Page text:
Claudia Skoda, Queen of Subversive Knitwear, Reflects on Berlin’s Heyday

By Trisha Balster

Ulrike Ottinger, Ohne Titel (Claudia Skoda, Tabea Blumenschein & Jenny Capitain),Silbergelatine-Vintageprint, ca. 1977/78, © Ulrike Ottinger.

The designers Claudia Skoda and Frieda von Wild are no strangers to separation. Though they’re both Berliners, pandemic restrictions kept them apart over the last year. In the 1980s, it was the Berlin Wall that enforced the distance. 

When Claudia Skoda joined “fabrikneu,” a loose collective of experimental artists based in an abandoned Kreuzberg factory, West Berlin was the promised land for the Western world’s fringe creatives. The self-taught designer, whose slinky knitwear designs came to embody a certain flavor of ’80s grunge-chic, made a name for herself by incorporating materials like audiotapes and latex into her garments and staging flamboyant fashion shows in local museums. Before long, Skoda found herself rubbing shoulders with the likes of David Bowie and Iggie Pop and stocking her collections in Bergdorf Goodman.

While Skoda spent the ’80s founding her namesake label and galavanting among some of the era’s most notorious rockstars, von Wild—then an aspiring designer herself—was struggling to find outlets for her work in fascist East Berlin. Under a regime that prevented its citizens from wearing denim, founding a fashion label was out of the question. Like her neighbor to the West, von Wild and her friends founded a number of underground fashion collectives, transforming scraps of yarn into elegant knitted garments and hosting extra-legal performances that dispersed as soon as the Stasi caught wind of them. 

The two designers worked less than two miles apart and possessed strikingly similar approaches to design—in their knitting techniques and interest in pushing the boundaries of gender and beauty standards—but neither knew of the other’s existence. In 1989, shortly before the Berlin Wall’s dismantling, the two designers met at last—when von Wild secured a Western passport and an apprenticeship in Skoda’s studio. In the intervening years, the pair developed a relationship that has endured new forms of separation. This summer, as pandemic restrictions eased in Berlin, the Kunstbibliothek launched a retrospective exhibition of Skoda’s work, highlighting her role in the underground fashion movement of the ’80s. To discuss the exhibition, the pair spoke by Zoom from their apartments—Skoda rolling a formidable number of cigarettes in the process—about their craft, the Wall, and the creative spirit that developed on both sides of it.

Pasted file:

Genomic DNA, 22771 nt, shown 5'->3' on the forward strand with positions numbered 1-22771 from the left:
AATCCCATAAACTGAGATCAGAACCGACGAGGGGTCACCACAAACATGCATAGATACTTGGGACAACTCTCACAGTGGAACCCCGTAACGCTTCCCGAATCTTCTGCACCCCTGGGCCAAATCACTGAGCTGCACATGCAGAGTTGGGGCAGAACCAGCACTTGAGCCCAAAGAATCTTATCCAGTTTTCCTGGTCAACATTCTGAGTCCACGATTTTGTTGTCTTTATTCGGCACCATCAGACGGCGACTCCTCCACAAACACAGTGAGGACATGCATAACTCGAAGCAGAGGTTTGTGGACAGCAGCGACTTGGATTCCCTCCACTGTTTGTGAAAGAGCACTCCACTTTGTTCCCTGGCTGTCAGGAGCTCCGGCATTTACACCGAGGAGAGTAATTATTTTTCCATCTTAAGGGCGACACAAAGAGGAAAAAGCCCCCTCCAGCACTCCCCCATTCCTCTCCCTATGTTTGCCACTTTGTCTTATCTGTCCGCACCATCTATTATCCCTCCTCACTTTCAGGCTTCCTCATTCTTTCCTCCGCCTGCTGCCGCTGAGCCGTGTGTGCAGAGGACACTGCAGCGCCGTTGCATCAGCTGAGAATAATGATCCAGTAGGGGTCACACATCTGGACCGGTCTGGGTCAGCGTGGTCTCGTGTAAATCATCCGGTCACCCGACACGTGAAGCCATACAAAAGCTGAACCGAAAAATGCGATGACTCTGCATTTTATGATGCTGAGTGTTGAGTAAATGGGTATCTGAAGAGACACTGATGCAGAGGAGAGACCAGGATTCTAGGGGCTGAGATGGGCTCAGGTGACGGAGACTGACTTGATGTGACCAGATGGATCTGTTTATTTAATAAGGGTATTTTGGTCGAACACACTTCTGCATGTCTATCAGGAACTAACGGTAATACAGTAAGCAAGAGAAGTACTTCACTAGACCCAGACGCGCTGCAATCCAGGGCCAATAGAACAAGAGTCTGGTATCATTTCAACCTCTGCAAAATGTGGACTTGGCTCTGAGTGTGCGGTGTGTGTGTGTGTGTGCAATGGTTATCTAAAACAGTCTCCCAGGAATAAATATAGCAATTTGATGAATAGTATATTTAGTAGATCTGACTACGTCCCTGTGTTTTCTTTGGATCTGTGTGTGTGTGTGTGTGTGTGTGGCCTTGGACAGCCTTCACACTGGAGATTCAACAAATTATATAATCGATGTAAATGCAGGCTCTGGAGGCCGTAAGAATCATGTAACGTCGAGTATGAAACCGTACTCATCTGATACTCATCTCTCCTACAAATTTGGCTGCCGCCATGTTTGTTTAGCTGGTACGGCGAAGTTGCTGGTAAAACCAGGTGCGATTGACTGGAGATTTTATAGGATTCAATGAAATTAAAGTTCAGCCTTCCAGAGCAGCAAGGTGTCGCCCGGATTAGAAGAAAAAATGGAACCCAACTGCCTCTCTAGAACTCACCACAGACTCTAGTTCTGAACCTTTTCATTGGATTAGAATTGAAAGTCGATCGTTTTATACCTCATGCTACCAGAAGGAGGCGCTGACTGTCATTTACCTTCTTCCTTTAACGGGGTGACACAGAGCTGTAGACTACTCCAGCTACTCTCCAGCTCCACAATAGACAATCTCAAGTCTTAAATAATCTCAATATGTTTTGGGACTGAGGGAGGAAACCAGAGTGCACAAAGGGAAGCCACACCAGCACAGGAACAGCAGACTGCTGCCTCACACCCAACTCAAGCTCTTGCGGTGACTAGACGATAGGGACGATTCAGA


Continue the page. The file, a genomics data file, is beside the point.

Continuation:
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CLAUDIA SKODA: Frieda, do you still knit? 

FRIEDA VON WILD: At the moment not at all. I occasionally have ideas, but I haven’t used a knitting machine in a long time.

SKODA: You’ve also always been into photography.

VON WILD: Yes, I’m actually a trained photographer.

SKODA: Do you still take photos?

VON WILD: Yes. In a different way, of course. I mostly just use my iPhone.

SKODA: Because of COVID I’m actually knitting again in the evening.

TRISHA BALSTER: Around 40 years ago, you were both incredibly passionate about knitting. During the ’70s and ’80s, you used unconventional designs to shock and subvert. How did your interest in knitting come about?

VON WILD: When my grandma got a new knitting machine, she gave me her old one. And then I just couldn’t stop. I wanted to try stuff and put odd things together. Challenging norms excited me. Although, Claudia, you’re incredible when it comes to discovering new materials.

SKODA: I just wanted to do fashion, which just happened to be knitwear. But it had nothing to do with the outdated idea of knitting that a lot of people still have – plain sweaters, socks, stuff for skiing.

VON WILD: No, I never cared about the mainstream either. 

SKODA: I was actually interested in those magazines, because I wanted to know what I shouldn’t do, what was already out there. For me, that was a huge motivation. In the ’70s, I went to Paris and London and attended fashion shows. And then in ’79 I flew to New York for the first time. I had an advantage compared to people in East Berlin, because I was able to collect these experiences. You couldn’t just fly to New York to see what was going on there.

VON WILD: I was quite lucky in that respect. My mother could travel to Paris. That way, I did get a few glimpses of the West. I was incredibly lucky to have had that access at home. I didn’t have to fight for it like others.

BALSTER: Back then, the GDR imposed strict bans on traveling and consuming Western media and music. Were you jealous of the world beyond the Wall? Did you know of each other’s underground scenes?

VON WILD: I was jealous of the materials. What we had in the GDR in terms of yarn or wool were all equally bad in terms of material—my only choice was of color. I primarily designed for the shows, or maybe knitted a sweater if I needed money. But I never dreamed of running a label.

“Shake Your Hips” Polaroid, ca. 1975, © Claudia Skoda.

SKODA: I went to East Berlin once a year to have a look at what was happening there. I always felt like people immediately noticed that I was from the West. I dressed quite flamboyantly, and people in East Berlin must’ve registered that I wasn’t from there. They were apprehensive when it came to approaching me, and I didn’t have the courage either. So, there was always a barrier. 

VON WILD: Sometimes our friend groups overlapped. A few of my friends got passports and had already left East Berlin before the wall came down. The rest of us got day passes when we could. That’s how we managed to visit you at the factory, Claudia.

SKODA: Yes, you came to the showroom with a few of your designs. But in the evening, you had to go back.

VON WILD: A few of us already lived in West Berlin. But yes, the rest had to be back in the East by twelve.